At top of their list: Treat visitors well
Spokane Valley resident Sally Olson has spent the past two days entering data about recipients into a computer system, tracking names, addresses, income and other information about some of the 32,000 people expected to seek help at the Christmas Bureau this year.
She hears heartbreaking stories of poverty, job loss and illness, including one woman who came through the line Wednesday and said her husband, who is in his 40s, was diagnosed with Alzheimer’s disease.
“I try not to shed any tears, but sometimes I can’t help it,” Olson said. “At the end of the day, you think of all those people and how much they need, and you feel good knowing you did something to help.”
About 300 volunteers will log time at the bureau this week and next, moving people through lines, restocking toys and baby-sitting young children as their parents select gifts.
But their duties go beyond just logging time. Their most important role is showing respect and kindness to people who don’t always receive that in their daily lives, said Christmas Bureau Coordinator Theresa Dryden.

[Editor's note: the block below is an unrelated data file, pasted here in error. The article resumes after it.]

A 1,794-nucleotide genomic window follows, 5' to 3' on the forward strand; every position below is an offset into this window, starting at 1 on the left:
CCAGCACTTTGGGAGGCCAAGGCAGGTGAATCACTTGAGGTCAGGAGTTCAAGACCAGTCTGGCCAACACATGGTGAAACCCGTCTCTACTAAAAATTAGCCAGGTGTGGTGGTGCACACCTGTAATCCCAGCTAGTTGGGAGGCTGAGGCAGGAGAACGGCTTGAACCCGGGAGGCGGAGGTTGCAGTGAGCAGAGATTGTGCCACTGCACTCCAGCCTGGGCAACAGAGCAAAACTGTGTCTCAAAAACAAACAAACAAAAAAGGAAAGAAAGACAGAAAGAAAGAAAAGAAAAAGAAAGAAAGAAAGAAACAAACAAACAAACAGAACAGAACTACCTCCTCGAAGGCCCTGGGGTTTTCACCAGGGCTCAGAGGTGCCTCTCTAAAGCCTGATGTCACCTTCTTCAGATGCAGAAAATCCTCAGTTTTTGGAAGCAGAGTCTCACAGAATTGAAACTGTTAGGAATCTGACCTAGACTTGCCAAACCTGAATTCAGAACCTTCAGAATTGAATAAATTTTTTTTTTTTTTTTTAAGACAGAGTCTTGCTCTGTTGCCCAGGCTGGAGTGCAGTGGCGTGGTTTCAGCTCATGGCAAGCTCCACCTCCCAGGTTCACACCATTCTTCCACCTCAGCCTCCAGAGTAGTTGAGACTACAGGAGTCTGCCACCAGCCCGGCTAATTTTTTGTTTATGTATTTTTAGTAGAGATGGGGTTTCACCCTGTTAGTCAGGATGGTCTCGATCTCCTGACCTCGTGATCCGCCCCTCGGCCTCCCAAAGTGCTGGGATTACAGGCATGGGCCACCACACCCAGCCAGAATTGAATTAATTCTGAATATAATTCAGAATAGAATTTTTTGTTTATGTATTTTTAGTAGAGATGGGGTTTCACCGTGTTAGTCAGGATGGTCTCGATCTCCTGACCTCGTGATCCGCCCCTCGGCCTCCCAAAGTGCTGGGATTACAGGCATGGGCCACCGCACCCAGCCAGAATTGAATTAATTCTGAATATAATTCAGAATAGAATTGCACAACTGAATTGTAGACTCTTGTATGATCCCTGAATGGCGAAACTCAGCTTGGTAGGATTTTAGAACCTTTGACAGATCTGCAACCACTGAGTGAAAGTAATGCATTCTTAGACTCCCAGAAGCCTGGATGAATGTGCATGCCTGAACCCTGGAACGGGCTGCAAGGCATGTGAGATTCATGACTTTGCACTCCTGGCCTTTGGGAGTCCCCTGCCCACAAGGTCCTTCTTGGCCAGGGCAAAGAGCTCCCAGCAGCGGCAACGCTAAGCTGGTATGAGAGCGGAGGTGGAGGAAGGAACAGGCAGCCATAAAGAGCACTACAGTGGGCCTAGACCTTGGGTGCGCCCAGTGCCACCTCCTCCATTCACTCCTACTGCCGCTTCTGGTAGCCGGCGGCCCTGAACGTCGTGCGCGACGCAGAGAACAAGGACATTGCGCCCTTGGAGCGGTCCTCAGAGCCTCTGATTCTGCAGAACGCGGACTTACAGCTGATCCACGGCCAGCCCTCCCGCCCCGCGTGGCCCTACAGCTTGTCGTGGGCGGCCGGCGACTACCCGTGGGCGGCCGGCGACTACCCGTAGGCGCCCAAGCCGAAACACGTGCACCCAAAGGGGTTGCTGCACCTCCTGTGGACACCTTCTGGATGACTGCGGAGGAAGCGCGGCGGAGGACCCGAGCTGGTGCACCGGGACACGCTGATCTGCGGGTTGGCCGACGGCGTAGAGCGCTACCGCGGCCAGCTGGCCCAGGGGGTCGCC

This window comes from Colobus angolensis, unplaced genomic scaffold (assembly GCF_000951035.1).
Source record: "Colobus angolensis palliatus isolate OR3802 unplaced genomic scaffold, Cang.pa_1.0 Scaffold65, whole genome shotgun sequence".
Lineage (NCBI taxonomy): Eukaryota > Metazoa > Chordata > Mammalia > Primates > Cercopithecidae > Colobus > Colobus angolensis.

“The motto has been, ‘They might not remember what they received, but they’ll remember how they were treated,’ ” Dryden said, quoting something former Catholic Charities Executive Director Donna Hanson used to say. “The volunteers are the key to this event.”
The Christmas Bureau is a 10-day event that distributes grocery vouchers, toys and books to needy people. It’s organized by The Spokesman-Review, Catholic Charities and Volunteers of America and is funded through donations from the community.
Volunteers served 3,934 people Thursday – including 2,101 children – and gave out $34,853 worth of food vouchers.
“I can do anything,” volunteer Ian Johnstone enthusiastically told Dryden as he reported for duty Thursday morning, keeping pace with her as she briskly made her way through the building, preparing for the day. “I can take out garbage, whatever. You just tell me what to do.”
Johnstone is general manager of Cenex Zip Trip and had a crew of 24 of his employees helping at the bureau Thursday.
“We’re blessed, and we’re here to pay it forward,” he said.
By midmorning, Johnstone had done a little bit of everything, as he’d promised.